|Zombie Teachers Union? (Nanning Teachers College, Guangxi, image by Rex Pe, Flickr)|
In the wake of Hurricane Katrina, New Orleans became the poster child for what Naomi Kline dubbed “Disaster Capitalism.” Businesses came ostensibly to “help” residents recover, but in actuality were there primarily to help themselves to billions of dollars in disaster relief funds.
While Katrina did not do significant damage to the school system, the general chaos and misery that followed provided excellent cover for public education profiteers, who convinced the city to turn over most of the school district to private charter school operators and fire all 7,500 of its teachers, driving a hefty spike into the heart of the union. Since Katrina, the feds have pumped $3 billion into New Orleans schools (Labor Notes reports), providing considerable opportunities for private business to turn a profit. The charter schools have received millions more from private donors like Bill Gates and Oprah Winfrey.
The union fought back in the courts and, after seven years, won a small victory this June when a judge ruled that the firings were illegal. This provided little relief for the teachers, however, as very few will get their old jobs back (though some will receive small settlement payments). It also leaves the city’s schools in the hands of private charter school operators
Nevertheless, United Teachers New Orleans (UTNO) has been trying to rebuild its membership and regain a foothold in the city. The union currently has around 1,000 members (about one quarter of the city’s teachers), though it has no contracts at any New Orleans schools (according to Labor Notes). Their efforts are further hampered by the fact that, under Louisiana state law, they are not guaranteed the right to collectively bargain.
UTNO organizers face other challenges as well, such as recent state legislation that weakened tenure protections, thus making it easier to get rid of experienced veteran teachers who are often the most vocal union advocates.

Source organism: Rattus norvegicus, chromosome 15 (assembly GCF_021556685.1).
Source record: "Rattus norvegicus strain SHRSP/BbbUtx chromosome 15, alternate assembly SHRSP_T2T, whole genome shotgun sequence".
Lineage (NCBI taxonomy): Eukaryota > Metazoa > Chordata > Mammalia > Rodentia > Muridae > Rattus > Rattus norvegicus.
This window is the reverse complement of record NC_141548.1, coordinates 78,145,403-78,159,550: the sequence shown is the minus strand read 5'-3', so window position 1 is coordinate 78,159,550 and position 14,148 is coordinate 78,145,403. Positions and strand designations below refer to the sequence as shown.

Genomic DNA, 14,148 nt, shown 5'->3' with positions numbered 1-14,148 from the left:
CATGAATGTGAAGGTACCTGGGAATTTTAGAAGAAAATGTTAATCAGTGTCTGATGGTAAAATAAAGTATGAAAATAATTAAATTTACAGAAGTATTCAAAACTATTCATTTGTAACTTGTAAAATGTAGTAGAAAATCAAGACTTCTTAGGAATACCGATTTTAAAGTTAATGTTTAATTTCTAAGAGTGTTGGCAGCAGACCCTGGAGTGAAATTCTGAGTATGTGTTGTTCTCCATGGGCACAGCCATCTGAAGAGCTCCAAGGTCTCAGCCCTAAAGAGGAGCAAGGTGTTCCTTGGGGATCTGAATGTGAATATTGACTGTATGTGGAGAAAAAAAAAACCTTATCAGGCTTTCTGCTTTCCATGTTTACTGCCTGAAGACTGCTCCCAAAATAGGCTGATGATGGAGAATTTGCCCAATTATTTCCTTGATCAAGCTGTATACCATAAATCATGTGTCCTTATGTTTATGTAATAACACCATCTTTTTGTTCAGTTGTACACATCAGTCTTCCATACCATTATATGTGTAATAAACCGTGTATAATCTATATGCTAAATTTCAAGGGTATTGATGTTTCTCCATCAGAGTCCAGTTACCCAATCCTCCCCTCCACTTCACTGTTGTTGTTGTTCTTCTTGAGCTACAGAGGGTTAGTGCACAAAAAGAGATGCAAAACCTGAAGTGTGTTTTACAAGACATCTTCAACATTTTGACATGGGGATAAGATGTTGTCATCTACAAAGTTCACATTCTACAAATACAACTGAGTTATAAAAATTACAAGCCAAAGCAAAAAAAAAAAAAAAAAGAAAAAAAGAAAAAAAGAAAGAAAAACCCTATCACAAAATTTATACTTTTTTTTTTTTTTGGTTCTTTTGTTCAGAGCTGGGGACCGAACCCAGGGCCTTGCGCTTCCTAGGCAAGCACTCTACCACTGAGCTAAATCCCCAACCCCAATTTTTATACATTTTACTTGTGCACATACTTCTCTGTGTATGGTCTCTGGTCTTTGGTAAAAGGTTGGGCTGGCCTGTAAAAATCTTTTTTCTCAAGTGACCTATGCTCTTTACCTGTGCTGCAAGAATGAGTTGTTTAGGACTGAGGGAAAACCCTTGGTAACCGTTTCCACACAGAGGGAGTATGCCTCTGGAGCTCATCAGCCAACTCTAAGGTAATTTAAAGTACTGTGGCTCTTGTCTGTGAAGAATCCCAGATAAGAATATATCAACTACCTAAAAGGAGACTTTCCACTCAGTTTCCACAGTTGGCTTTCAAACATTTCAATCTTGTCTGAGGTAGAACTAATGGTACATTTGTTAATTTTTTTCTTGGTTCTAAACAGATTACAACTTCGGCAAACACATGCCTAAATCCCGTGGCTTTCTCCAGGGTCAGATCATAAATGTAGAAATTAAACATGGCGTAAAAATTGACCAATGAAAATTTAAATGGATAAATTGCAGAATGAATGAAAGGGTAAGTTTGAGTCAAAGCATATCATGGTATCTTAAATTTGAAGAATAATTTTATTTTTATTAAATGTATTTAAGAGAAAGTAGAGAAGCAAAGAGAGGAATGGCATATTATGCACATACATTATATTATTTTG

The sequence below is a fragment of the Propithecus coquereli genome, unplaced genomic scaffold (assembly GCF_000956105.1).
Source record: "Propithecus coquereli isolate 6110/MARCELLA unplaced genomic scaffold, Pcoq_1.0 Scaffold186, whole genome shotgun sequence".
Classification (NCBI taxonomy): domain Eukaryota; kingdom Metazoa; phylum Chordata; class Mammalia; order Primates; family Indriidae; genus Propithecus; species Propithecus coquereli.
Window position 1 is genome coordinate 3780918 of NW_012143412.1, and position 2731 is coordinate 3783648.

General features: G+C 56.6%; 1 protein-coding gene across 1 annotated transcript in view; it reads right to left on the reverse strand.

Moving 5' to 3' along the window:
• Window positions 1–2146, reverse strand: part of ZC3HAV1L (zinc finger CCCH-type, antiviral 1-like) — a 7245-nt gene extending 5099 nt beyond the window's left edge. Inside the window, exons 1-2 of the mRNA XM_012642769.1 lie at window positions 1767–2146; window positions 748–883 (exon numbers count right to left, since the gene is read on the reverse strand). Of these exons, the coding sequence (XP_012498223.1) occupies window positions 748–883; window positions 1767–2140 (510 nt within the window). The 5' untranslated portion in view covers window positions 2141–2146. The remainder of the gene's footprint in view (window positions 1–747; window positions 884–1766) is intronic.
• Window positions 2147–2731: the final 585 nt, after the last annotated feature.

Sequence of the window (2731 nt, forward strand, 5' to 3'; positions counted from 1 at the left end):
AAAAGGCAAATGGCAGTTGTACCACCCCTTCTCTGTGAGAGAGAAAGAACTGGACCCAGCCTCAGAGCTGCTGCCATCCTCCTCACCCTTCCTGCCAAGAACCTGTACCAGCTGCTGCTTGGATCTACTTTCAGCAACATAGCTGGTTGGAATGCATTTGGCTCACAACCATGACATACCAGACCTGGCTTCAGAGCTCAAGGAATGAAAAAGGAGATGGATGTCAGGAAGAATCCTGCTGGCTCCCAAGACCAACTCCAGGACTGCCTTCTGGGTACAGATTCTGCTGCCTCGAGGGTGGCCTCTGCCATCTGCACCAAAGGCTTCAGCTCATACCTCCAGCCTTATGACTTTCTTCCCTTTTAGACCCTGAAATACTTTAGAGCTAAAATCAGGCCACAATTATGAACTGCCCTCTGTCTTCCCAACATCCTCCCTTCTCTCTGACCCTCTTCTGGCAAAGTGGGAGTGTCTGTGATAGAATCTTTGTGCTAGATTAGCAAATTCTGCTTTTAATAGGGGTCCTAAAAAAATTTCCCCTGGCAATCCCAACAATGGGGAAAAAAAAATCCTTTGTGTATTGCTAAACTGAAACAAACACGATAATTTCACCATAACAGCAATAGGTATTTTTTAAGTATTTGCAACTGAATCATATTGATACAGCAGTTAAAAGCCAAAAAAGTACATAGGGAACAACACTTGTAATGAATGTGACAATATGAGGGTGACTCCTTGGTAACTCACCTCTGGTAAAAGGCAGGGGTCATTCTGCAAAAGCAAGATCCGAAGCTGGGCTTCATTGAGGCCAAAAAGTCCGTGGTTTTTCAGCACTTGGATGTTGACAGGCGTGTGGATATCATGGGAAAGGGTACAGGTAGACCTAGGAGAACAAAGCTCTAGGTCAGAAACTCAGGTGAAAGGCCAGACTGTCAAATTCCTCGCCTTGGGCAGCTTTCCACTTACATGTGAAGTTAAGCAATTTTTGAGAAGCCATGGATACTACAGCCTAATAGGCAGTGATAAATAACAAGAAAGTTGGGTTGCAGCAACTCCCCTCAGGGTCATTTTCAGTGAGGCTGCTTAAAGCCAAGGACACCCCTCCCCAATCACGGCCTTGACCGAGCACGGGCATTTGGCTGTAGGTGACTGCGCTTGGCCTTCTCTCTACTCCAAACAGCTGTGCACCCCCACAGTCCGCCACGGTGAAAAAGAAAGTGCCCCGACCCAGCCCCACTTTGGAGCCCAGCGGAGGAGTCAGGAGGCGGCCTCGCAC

Ironically, (but not surprisingly), New Orleans schools are performing poorly, despite the large influx of funds. None of the Recovery District’s 15 “direct-run” schools, and only 21% of its charter schools, received passing grades in state evaluations. Governor Bobby Jindal essentially blamed the teachers for these terrible scores and used the scores to garner support for the legislation, which requires that 50% of teachers’ evaluations be based on student test scores. Thus, if scores remain low (which they likely will, since they are influenced primarily by students’ socioeconomic status), teachers will be unlikely to earn tenure and will face the constant threat of dismissal, especially if they are seen as union supporters or troublemakers.
To make matters worse, in order to earn tenure, teachers will have to receive five “highly effective” ratings within six years, and veteran teachers can lose tenure after a single “ineffective” rating. Keep in mind that few districts evaluate their teachers every year, or require “highly effective” ratings (“satisfactory” or “effective” are generally considered adequate). In addition to making tenure virtually impossible, the frequency of evaluations, itself, is an unreasonable burden on teachers and their students. Each evaluation cycle, teachers must attend meetings with evaluators, complete extra paper work and jump through other hoops that take away time from their students and their teaching responsibilities.
Within the six district-run schools, UTNO has close to 80% membership. Labor Notes writes that in these schools, much of the old contract is still enforced. It is a different story in the charter schools, where union membership is negligible. Under an agreement with the Recovery District, however, UTNO is permitted access to the schools and is entitled to dues check-off for any teachers who sign up.
The challenge is getting these teachers to sign up. Many are young Teach For America (TFA) graduates hired on short-term contracts who do not see union membership as being in their interests. Others have been told outright to avoid the union, as it is dominated by the same veteran teachers who caused the problems plaguing the school district (that TFA grads were supposedly there to fix).
There is a lot of fear and ignorance of unions that UTNO must counter. More importantly, they need to convince teachers, including TFA teachers and those at private charter schools, that union membership is in their interests and will benefit them, both in the short- and long-term. This means improving things like job security, pay and benefits, working conditions and class sizes.
UTNO has not been able to do this. It has launched an admirable community outreach campaign and engaged in numerous solidarity actions with other unions and community-based organizations. It has helped fight school closings and takeovers. Yet its members acknowledge that they’re not in a position to win much right now. Indeed, as long as its members can have tenure stripped away for low student test scores, they are at risk of losing the small foothold they still have within the district.
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